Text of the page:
Tapestry, ideology and counter voices in Southern Africa during apartheid

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1 Citation (Scopus)


In 1963 a tapestry-weaving project was established at Rorke’s Drift, South Africa, by left-wing Swedes. This poverty-alleviation initiative targeted rural black women affected by the National Party regime’s oppressive apartheid laws. Further centres evolved from this enterprise, including Khumalo’s Kraal Weaving Workshop in KwaZulu-Natal and Thabana li Mele in neighbouring Lesotho. It is little appreciated that tapestries from these workshops might have interrogated the government’s exclusionary racial policies. In uncovering some of the weavers’ agencies and iconographies, the author shows how perceptions of these tapestries have been shaped by apartheid-era narratives, even in contemporary scholarship. Their works are almost invariably represented as the outcome of foreign initiative, and collectivised as obedient iterations by women reconciled with their marginalised status. In a new reading the author argues that these artists not only exercised their individual agencies, but at times even targeted the enormities of apartheid. It also exposes the potentially catastrophic consequences of nationalist ideology and expediency on the tapestry domain itself. Ironically, while the authorities harassed those at Rorke’s Drift, they publicised the Centre’s achievements as a triumph of apartheid policy. Yet as the needs of the Centre and the regime were to some degree aligned, the relationship between them was complicated.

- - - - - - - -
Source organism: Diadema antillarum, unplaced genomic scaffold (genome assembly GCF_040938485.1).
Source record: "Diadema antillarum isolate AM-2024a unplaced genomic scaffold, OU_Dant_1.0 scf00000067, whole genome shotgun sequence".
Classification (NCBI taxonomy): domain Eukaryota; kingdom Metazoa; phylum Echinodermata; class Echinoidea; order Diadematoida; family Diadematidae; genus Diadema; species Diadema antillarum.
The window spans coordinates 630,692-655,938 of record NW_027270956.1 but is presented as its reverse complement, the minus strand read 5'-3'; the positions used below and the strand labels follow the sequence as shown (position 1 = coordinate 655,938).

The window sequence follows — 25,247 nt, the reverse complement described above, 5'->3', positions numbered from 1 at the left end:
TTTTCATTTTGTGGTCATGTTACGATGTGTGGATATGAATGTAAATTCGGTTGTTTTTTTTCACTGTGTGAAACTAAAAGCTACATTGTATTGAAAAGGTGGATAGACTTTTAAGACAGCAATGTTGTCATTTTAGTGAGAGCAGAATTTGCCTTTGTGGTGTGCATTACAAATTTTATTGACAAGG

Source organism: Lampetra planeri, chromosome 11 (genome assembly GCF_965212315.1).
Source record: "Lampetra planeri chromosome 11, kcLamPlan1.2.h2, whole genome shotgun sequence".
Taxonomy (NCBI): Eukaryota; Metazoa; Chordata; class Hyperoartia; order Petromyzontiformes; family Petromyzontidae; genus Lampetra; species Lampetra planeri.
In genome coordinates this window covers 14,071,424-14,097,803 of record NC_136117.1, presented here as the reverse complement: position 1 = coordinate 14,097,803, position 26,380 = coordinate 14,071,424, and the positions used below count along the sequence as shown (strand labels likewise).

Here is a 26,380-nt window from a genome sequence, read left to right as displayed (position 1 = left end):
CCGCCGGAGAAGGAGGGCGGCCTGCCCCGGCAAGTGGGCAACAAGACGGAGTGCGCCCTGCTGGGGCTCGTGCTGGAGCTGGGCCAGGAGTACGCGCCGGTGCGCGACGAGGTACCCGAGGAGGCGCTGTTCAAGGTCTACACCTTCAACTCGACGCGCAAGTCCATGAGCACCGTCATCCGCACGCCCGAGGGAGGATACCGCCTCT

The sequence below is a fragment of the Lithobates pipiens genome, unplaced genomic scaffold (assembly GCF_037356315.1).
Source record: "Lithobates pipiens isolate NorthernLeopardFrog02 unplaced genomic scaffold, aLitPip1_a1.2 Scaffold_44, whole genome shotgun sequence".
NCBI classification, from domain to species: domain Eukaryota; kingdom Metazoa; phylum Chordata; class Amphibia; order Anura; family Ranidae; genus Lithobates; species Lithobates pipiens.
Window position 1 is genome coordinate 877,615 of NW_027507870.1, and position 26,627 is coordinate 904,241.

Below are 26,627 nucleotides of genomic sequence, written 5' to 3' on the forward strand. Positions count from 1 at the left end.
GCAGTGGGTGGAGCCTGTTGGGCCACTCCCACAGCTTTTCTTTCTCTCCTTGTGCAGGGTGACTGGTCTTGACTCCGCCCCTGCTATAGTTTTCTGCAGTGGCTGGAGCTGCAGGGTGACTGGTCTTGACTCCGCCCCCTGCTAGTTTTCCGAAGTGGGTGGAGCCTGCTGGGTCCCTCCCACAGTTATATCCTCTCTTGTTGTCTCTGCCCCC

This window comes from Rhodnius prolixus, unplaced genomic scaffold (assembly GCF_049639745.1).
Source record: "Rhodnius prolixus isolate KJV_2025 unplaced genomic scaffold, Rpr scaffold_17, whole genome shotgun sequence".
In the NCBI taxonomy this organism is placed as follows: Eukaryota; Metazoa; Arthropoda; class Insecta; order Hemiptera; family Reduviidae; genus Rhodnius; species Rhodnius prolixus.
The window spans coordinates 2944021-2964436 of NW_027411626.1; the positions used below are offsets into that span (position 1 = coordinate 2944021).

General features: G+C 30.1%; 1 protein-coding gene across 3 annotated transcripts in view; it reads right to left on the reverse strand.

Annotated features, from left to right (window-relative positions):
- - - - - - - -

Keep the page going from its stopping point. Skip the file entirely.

Original languageEnglish
Pages (from-to)255-274
Number of pages20
JournalSocial Dynamics
Issue number2
Publication statusPublished - 2022


  • Southern Africa
  • Tapestry
  • apartheid
  • erasure
  • ideology

ASJC Scopus subject areas

  • Social Sciences (miscellaneous)


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